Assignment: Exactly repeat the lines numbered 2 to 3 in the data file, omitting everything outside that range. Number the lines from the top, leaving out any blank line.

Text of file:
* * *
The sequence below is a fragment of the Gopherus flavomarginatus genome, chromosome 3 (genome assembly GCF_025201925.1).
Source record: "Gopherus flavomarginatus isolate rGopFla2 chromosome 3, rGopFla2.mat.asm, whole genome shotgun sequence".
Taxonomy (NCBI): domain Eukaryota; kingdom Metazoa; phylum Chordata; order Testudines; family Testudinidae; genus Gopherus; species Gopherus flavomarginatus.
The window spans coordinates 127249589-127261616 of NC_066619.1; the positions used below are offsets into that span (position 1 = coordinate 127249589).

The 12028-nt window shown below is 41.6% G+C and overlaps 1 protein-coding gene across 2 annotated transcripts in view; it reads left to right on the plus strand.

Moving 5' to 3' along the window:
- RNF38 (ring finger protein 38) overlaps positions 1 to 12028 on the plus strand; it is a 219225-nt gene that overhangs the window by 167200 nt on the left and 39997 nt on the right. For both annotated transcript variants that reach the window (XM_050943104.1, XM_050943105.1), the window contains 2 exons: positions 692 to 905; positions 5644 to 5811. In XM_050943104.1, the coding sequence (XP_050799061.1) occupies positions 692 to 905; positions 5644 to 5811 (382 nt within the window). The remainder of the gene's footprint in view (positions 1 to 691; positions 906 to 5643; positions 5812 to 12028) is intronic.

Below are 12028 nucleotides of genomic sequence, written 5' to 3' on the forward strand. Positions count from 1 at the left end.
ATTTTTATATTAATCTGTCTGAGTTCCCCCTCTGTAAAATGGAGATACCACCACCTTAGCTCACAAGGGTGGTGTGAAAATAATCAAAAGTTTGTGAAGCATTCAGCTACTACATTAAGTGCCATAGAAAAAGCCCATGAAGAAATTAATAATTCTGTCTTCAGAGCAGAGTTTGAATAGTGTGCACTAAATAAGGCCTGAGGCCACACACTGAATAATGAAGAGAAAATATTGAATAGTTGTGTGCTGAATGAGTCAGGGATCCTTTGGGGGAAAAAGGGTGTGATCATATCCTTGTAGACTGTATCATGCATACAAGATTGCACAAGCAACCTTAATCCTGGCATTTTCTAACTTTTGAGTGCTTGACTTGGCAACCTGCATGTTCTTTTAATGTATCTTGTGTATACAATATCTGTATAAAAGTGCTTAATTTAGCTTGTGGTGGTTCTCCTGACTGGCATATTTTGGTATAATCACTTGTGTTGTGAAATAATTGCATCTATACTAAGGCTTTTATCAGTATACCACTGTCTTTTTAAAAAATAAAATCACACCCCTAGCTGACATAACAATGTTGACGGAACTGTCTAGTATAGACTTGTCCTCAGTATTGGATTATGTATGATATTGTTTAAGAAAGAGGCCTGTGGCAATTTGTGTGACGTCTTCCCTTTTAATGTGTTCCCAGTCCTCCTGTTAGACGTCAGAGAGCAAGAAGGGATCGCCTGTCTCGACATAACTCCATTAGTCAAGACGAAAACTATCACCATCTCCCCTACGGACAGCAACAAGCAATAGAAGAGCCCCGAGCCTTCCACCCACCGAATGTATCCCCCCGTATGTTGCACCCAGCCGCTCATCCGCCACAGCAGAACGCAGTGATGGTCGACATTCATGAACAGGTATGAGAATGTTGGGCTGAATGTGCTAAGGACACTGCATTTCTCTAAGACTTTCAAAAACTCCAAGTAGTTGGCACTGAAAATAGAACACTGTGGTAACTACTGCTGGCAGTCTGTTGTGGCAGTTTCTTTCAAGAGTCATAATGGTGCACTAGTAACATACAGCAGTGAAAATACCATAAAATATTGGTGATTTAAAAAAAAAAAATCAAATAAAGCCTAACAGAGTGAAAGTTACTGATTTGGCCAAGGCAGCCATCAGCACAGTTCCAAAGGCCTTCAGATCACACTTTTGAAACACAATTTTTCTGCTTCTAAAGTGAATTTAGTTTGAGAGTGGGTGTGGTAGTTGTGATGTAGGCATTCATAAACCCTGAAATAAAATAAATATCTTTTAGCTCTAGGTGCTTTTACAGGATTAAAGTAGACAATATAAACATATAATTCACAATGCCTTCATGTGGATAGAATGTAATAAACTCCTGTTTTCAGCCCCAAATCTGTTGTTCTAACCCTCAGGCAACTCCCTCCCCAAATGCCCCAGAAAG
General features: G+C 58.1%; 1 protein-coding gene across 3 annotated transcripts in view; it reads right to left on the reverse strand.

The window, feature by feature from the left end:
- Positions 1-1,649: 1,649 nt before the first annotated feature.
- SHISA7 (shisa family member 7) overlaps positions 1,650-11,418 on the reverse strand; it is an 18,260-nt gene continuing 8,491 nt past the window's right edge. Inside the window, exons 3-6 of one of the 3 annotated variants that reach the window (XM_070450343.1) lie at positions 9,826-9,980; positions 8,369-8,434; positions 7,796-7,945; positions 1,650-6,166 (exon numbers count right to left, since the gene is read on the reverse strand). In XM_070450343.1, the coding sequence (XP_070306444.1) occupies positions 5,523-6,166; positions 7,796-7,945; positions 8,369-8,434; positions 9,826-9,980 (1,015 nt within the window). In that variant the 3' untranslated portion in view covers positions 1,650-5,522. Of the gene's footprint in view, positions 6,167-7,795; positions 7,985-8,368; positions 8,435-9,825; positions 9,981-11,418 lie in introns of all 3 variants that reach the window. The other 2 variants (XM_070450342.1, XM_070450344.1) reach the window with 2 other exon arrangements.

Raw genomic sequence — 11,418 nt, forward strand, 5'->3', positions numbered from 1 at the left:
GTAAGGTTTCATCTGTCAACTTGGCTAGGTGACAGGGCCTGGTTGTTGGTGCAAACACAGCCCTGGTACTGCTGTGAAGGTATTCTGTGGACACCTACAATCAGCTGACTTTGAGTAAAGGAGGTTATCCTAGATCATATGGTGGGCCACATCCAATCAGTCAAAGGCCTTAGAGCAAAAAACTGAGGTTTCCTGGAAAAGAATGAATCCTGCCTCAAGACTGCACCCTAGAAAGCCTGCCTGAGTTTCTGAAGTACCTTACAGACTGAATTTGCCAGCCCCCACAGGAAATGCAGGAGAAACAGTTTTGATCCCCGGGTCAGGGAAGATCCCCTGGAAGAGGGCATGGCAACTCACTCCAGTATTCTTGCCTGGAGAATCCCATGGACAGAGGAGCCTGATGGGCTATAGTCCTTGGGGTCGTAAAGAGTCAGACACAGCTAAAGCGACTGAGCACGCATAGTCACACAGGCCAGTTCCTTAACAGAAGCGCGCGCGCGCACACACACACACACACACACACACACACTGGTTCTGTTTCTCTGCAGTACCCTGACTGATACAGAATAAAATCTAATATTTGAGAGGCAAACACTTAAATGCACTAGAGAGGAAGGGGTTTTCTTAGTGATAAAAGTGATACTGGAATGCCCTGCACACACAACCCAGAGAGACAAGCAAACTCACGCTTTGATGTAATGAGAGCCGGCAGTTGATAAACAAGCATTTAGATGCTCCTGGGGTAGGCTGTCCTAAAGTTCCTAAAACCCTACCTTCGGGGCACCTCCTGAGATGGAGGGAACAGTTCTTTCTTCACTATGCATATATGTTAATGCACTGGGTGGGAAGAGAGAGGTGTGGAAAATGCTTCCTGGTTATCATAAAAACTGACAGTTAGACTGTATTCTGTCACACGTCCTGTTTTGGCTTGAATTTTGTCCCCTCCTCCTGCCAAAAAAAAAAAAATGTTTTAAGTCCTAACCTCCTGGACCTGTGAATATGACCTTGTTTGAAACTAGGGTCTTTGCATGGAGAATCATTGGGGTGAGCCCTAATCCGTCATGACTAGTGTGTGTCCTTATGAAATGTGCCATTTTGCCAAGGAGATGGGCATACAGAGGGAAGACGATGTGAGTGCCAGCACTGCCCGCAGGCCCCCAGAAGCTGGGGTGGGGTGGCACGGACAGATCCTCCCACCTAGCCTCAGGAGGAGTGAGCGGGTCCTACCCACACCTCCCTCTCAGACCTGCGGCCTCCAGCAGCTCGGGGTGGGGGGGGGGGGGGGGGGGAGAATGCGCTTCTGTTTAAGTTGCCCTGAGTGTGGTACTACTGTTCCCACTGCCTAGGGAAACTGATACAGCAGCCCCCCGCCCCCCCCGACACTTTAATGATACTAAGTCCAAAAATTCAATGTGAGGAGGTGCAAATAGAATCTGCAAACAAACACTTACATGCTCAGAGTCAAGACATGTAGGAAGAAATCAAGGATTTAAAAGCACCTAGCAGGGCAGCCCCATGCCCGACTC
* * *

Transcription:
Source record: "Gopherus flavomarginatus isolate rGopFla2 chromosome 3, rGopFla2.mat.asm, whole genome shotgun sequence".
Taxonomy (NCBI): domain Eukaryota; kingdom Metazoa; phylum Chordata; order Testudines; family Testudinidae; genus Gopherus; species Gopherus flavomarginatus.